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Kim Jong-Il ordered uranium bombs: reports

By Agence France-Presse
Monday, July 2, 2012 8:50 EDT
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This file photo, released by the Korean Central News Agency (KCNA) via the Korean News Service in 2007, shows North Korean leader Kim Jong-Il inspecting the Korean People's Army Unit 1286 at an undisclosed location. Kim ordered his scientists to produce "a massive amount" of uranium bombs, according to internal regime documents, reports in Japan said on Monday.
 
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The late North Korean leader Kim Jong-Il ordered his scientists to produce “a massive amount” of uranium bombs, according to internal regime documents, reports in Japan said on Monday.

The instruction was revealed in papers believed to have been compiled in February this year for senior officials of the ruling Workers’ Party, the Mainichi Shimbun and Tokyo Shimbun said.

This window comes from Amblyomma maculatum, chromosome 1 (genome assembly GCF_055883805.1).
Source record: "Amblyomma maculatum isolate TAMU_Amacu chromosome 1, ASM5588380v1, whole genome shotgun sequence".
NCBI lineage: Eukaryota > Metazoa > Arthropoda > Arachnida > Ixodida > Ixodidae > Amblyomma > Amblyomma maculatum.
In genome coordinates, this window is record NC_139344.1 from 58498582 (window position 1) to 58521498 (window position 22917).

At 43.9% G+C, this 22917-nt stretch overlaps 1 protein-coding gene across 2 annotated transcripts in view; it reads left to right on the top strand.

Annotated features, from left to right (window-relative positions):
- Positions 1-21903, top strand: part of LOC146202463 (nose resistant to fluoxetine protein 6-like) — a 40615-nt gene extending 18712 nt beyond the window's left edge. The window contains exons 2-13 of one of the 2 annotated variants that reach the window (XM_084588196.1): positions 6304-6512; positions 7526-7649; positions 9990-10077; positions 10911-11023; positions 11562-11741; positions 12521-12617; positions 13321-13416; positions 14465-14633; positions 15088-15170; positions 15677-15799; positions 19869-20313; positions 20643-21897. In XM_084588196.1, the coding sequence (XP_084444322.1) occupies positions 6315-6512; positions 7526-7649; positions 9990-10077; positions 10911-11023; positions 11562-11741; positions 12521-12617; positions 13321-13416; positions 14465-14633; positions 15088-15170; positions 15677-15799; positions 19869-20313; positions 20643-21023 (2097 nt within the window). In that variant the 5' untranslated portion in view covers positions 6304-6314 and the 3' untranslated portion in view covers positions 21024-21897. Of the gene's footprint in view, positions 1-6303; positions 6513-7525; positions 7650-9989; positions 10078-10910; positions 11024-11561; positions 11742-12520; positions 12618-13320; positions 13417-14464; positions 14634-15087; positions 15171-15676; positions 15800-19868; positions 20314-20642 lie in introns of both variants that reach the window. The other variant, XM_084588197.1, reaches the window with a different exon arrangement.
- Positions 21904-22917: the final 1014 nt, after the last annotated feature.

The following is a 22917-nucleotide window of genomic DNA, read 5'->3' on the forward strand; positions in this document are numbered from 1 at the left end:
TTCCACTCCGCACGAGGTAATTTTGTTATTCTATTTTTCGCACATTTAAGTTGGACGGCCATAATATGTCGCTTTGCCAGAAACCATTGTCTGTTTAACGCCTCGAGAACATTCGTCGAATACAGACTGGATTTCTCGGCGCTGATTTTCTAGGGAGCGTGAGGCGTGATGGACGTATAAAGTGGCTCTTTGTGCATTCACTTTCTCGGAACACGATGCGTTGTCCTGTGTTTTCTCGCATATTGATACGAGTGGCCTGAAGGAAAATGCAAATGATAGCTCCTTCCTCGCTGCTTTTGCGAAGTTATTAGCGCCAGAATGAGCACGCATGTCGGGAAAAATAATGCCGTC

Pyongyang has long maintained that it was enriching uranium solely for the purpose of power generation, despite widespread suspicion in the outside world.

But the document, detailing domestic and foreign policies, said Kim Jong-Il — who died in December — ordered the production of nuclear weapons using both uranium and plutonium.

It refers to spot inspections on uranium-enrichment facilities carried out by US experts in November 2010, which followed plutonium bomb tests in 2006 and 2009.

“US and other hostile forces were complaining we are trying to produce uranium to make nuclear weapons,” the document said, the Mainichi reported under a Beijing dateline.

“To tell the truth… (the late leader said) we are not waiting for the uranium-enriching technology to develop so it can be put to use by civilian industries” such as power generation, the paper quoted it as saying.

“From a military point of view, it is a matter of course that we should use plutonium and highly-enriched uranium for atomic bombs,” the document reportedly said, adding Kim Jong-Il gave subordinates “a concrete task to produce a massive amount of nuclear weapons”.

The Mainichi said the document was believed to be intended to make it clear to party cadres that new leader Kim Jong-Un had inherited his late father’s strategy of attempting to develop nuclear weapons to protect his regime.

The Tokyo Shimbun said it was the first time that explicit instructions from Kim Jong-Il on developing uranium bombs had come to light.

It suggested there was little hope for any dramatic change in foreign policy under Kim Jong-Un for the time being, the paper added.

Agence France-Presse
Agence France-Presse
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